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Surgeons Perform First Robotic Liver Transplant in U.S.

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Adeel Khan operates a surgical robot. Khan and a team in St. Louis recently performed the first robotic liver transplant in the U.S. [Image courtesy of Katie Gertler/Washington University]

Surgeons at Washington University School of Medicine in St. Louis said they recently completed the first robotic liver transplant in the U.S.

The team successfully performed the transplant in May utilizing minimally invasive robotic surgery at Barnes-Jewish Hospital. According to the university’s website, the smaller incision results in less pain and faster recoveries. Meanwhile, the precision capabilities of surgical robotics enabled the team to perform “one of the most challenging abdominal procedures.”

According to the university, the 60-year-old man who received the transplant had liver cancer and cirrhosis caused by hepatitis C. He is currently doing well and has resumed normal, daily activities. This starkly contrasts to standard liver transplant recipients, who generally need at least six weeks before walking without any discomfort. The patient not only began walking easily one month after surgery but also received clearance to golf and swim.

Transplant surgeon Dr. Adeel Khan serves as the leader of the team that conducted the surgery and as an associate professor of surgery at the School of Medicine. Khan said the operation “went smoothly” and the patient recovered without any surgical complications. While the patient’s physical recovery has been on schedule, he did require extra time in the hospital due to cognitive symptoms that are not unusual in older patients after major surgery.

How traditional liver transplants work

Traditional liver transplants take place as an open procedure, the university says. A surgeon makes a 3- to 4-inch vertical and 12- to 16-inch horizontal incision just below the rib cage to remove a patient’s diseased liver and place the healthy donated liver. Smaller incisions in minimally invasive methods could result in less pain and faster recoveries, though.

However, most transplant surgeries may be too complicated for that approach. Diseased livers may lead to excessive bleeding during removal surgery, according to the team. Attaching a new liver to the circulatory system requires delicately sewing several tiny blood vessels together, too.

“Liver transplantation is one of the most complex abdominal operations and heavily relies on a specialized team for good outcomes,” Khan said. “Here at Washington University and Barnes-Jewish Hospital, we are very fortunate to have the support needed to develop a world-class robotic-transplant team that allows us to safely perform complex operations. This team is a big part of our success.”

How the robotic liver transplant compares

In this robotic liver transplant, the surgeons operated through half-inch keyhole incisions, plus a single 6-inch vertical incision between the abdominal muscles. Using this incision, they removed the diseased organ and placed the new liver (about the size of a football) inside the abdomen. The six-inch incision is “considerably smaller” than the traditional incision and does not require cutting through abdominal muscles. The team says this enables a faster recovery.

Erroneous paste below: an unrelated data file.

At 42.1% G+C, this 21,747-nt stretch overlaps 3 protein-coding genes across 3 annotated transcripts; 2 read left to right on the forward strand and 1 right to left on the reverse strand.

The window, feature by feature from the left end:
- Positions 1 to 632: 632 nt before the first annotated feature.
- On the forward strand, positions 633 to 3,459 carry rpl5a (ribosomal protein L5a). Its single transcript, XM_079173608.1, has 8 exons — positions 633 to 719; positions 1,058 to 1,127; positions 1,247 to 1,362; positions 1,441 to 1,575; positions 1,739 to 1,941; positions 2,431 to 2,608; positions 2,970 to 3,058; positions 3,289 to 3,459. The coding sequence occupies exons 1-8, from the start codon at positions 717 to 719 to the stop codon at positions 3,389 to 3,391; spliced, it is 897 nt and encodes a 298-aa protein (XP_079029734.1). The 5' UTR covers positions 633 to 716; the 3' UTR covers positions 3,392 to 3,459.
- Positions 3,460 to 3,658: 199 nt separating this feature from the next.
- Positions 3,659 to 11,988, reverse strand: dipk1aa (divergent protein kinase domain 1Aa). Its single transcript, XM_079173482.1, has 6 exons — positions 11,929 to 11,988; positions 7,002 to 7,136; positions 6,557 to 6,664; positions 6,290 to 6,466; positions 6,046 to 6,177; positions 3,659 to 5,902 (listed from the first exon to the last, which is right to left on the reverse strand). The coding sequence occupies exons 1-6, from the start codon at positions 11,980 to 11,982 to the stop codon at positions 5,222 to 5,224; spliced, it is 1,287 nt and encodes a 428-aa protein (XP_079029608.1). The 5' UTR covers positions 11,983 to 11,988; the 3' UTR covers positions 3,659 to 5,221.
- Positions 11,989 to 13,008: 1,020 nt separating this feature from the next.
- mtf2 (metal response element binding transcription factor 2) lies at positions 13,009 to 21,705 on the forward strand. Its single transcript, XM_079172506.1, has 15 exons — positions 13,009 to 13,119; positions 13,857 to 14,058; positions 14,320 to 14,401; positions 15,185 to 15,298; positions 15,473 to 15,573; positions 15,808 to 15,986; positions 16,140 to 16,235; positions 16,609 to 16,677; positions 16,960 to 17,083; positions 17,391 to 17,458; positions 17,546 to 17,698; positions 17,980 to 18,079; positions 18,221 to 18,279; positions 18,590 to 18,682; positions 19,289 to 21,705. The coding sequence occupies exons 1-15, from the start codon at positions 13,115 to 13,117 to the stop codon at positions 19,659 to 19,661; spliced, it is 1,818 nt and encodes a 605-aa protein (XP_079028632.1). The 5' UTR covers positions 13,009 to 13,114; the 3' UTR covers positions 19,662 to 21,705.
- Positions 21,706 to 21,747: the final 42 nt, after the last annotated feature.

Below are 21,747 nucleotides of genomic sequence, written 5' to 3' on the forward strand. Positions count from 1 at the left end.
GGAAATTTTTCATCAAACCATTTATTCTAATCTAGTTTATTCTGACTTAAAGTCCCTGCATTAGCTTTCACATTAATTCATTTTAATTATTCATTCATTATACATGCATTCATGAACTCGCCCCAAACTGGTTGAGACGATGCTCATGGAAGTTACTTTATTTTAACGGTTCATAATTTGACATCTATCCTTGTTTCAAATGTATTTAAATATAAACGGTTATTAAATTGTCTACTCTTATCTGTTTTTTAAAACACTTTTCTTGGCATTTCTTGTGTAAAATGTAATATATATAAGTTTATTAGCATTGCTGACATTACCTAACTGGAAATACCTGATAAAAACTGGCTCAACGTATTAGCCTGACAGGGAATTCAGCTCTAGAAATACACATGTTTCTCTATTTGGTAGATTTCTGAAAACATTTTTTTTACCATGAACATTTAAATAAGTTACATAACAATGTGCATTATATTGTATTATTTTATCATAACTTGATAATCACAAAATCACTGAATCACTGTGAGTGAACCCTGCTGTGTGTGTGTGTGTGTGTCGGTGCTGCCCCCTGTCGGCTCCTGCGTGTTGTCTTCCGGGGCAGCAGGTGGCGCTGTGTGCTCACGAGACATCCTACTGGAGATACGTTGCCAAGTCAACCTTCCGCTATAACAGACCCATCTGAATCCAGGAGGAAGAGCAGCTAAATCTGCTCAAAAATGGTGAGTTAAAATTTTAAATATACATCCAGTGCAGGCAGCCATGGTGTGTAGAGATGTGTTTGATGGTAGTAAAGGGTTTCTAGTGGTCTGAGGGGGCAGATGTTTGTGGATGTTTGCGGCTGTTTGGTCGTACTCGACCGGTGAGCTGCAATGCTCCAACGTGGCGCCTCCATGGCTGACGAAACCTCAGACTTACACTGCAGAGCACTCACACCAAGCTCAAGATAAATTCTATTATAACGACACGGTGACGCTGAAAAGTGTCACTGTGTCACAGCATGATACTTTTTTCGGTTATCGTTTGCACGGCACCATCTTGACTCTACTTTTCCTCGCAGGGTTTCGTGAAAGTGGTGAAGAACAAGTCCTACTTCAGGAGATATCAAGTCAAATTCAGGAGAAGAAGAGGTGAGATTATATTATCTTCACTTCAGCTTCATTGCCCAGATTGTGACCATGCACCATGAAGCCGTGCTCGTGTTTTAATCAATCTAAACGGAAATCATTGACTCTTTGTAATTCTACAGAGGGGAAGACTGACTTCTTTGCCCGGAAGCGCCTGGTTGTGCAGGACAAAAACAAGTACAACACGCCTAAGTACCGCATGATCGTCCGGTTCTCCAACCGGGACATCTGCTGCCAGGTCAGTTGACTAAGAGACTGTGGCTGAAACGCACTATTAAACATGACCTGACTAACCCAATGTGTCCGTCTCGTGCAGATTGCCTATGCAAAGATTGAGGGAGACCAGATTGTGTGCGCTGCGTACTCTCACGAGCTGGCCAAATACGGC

This robotic liver transplant took just over eight hours. According to Washington University, traditional open liver transplants usually take between six and eight hours. Future robotic liver transplants could finish faster as the operating team gains experience and acclimates to the subtleties of the new technique.

While the team says this marks the first robotic liver transplant in the U.S., a South Korean team reported the first global one in 2021. That involved transplanting half a liver from a living donor, rather than the whole organ, in a partially robotic surgery. Khan says his team is the first to perform a robotic liver transplant in which a whole liver was transplanted.

“Liver transplantation is the most difficult of the abdominal organs to consider for a minimally invasive approach — given the difficulty of removing a failing liver and successfully implanting the new organ — but Dr. Khan has shown that this is possible,” said Dr. William Chapman, the Eugene M. Bricker Professor of Surgery, director of Washington University’s Division of General Surgery and chief of the transplant surgery section. “Further experience with this technique will be needed to establish the extent of the benefits of performing liver transplant as a minimally invasive approach.”

Plenty of transplant experience

The team at Washington University and Barnes-Jewish Hospital focus heavily on robotic surgery, they said. They formed the team five years ago with an initial focus on kidney transplants, performing more than 30 robotic kidney transplants to date. All reported positive outcomes.

The team also performs living-donor kidney removal surgery, plus robotic surgeries for the liver, bile ducts, pancreas and stomach.

“Over the span of several years, we have built a dedicated robotic transplant team that is second to none and has been instrumental to our success,” Khan said. “Once we had this team in place, it allowed us to grow in both number and complexity of the cases while maintaining very good patient outcomes. … We are probably one of the very few places in the country that has the support, expertise and team to take robotic transplant surgery to this level.”

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Schedule12 Jun 2024